Ward v. Northern Ohio Telephone Company, 251 F. Supp. 606 (N.D. Ohio 1966)

US District Court for the Northern District of Ohio - 251 F. Supp. 606 (N.D. Ohio 1966)
March 21, 1966

251 F. Supp. 606 (1966)

Howard R. WARD, Bowling Green, Ohio, Plaintiff,
v.
NORTHERN OHIO TELEPHONE COMPANY, a corporation, Bellevue, Ohio, Defendant.

Civ. No. 8553.

United States District Court N. D. Ohio, W. D.

March 21, 1966.

McDonald, Hopkins & Hardy, Cleveland, Ohio, for plaintiff.

*607 Eastman, Stichter, Smith & Bergman, Toledo, Ohio, Power, Griffith, Jones & Bell, Columbus, Ohio, for defendant.

YOUNG, District Judge.

Defendant has moved for summary judgment on the grounds that the statutory limitation period has elapsed and that plaintiff is not the real party in interest.

At the commencement of this suit plaintiff was the operator and licensee of a radio station serving the vicinity of Bowling Green, Ohio. Defendant telephone company provides service to northwest Ohio, including the Bowling Green area. The complaint sets forth eight causes of action, all of which arise out of defendant's alleged refusal or failure to give telephone and wire service to plaintiff. No claim is made for overcharges.

The Court obtains jurisdiction of this matter by virtue of 28 U.S.C. § 1337 and 47 U.S.C. § 207. Ward v. Northern Ohio Telephone Co., 300 F.2d 816 (6th Cir.), cert. den., 371 U.S. 820, 83 S. Ct. 37, 9 L. Ed. 2d 61 (1962). Defendant's contention that the period of limitations has run will be given first consideration.

 
I.

The claim that plaintiff's action is barred by the statute of limitations is ripe for disposition by summary judgment. There exists no question of fact; all of plaintiff's claims arose more than a year prior to the commencement of this suit. And with the possible exception of the first cause of action, all accrued within six years of commencement. It therefore becomes necessary to determine whether a federal one year limitation applies, as asserted by defendant, or, as urged by plaintiff, the six year Ohio provision prevails.

The Federal Communications Act was enacted in 1934.[1] One might expect that in the ensuing years some court would have had occasion to determine whether that act provides a statute of limitations applicable to civil actions brought against carriers for damages not based on overcharges. Yet no reported opinion has been found which considers the question.

Section 207 of Title 47, U.S.C., gives "[a]ny person claiming to be damaged by any common carrier" the option to proceed either before the Federal Communications Commission or a "district court of the United States of competent jurisdiction; but such person shall not have the right to pursue both such remedies."

Section 415 is entitled "Limitations of actions" and provides in part as follows:

 
"(a) All actions at law by carriers for recovery of their lawful charges, or any part thereof, shall be begun within one year from the time the cause of action accrues, and not after.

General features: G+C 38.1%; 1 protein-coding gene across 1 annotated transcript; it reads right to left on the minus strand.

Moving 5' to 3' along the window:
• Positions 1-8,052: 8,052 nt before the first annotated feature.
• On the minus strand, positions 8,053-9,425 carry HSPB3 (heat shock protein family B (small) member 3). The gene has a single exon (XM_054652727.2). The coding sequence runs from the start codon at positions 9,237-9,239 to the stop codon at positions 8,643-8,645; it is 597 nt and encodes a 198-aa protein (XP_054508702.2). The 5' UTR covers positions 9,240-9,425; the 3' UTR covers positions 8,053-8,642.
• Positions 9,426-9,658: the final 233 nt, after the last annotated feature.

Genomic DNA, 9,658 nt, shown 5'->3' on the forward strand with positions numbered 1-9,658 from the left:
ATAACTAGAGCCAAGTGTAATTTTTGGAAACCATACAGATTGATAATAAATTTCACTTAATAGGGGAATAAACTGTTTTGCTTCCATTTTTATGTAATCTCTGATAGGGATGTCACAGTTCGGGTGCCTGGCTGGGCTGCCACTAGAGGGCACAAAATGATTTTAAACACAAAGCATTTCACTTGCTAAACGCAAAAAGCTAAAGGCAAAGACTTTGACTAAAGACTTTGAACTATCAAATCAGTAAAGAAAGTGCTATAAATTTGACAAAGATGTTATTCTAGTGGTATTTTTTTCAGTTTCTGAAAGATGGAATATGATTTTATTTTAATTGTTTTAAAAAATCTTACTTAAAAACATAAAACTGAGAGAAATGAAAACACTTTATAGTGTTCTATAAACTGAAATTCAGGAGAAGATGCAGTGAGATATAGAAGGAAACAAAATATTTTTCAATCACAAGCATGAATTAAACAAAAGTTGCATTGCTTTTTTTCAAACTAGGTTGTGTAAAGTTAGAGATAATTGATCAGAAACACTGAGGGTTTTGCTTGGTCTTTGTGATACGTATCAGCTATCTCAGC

"(b) All complaints against carriers for the recovery of damages not based on overcharges shall be filed with the Commission within one year from the time the cause of action accrues, and not after, subject to subsection (d) of this section.
 
"(c) For recovery of overcharges action at law shall be begun or complaint filed with the Commission against carriers within one year from the time the cause of action accrues, and not after, subject to subsection (d) of this section, except that if claim for the overcharge has been presented in writing to the carrier within the one-year period of limitation said period shall be extended to include one year from the time notice in writing is given by the carrier to the claimant of disallowance of the claim, or any part or parts thereof, specified in the notice.
 
"(d) If on or before expiration of the period of limitation in subsection (b) or (c) of this section a carrier begins action under subsection (a) of this section for recovery of lawful charges in respect of the same service, or, without beginning action, collects charges in respect of that service, said *608 period of limitation shall be extended to include ninety days from the time such action is begun or such charges are collected by the carrier."

An overall examination of section 415 reveals a variation in diction from subsection to subsection. Subsection (a) limits "actions at law" brought by carriers. Subsection (b) bars complaints "filed with the Commission," if brought outside the one year limit. Subsection (c) refers to both actions at law and complaints filed with the Commission for the recovery of overcharges. Only section 415 (b) has any relevance to the present suit, for this is neither an action by a carrier, § 415(a), nor an action for the recovery of overcharges, § 415(c). But, as previously stated section 415(b) only purports to bar complaints filed with the Commission. And since the Communications Act contains no other provision which would reach claims filed in district courts for damages not based on overcharges it seems inevitably to follow that the state statute of limitations must govern.[2] For reasons that will soon appear, however, the Court is required to look beyond the language of section 415.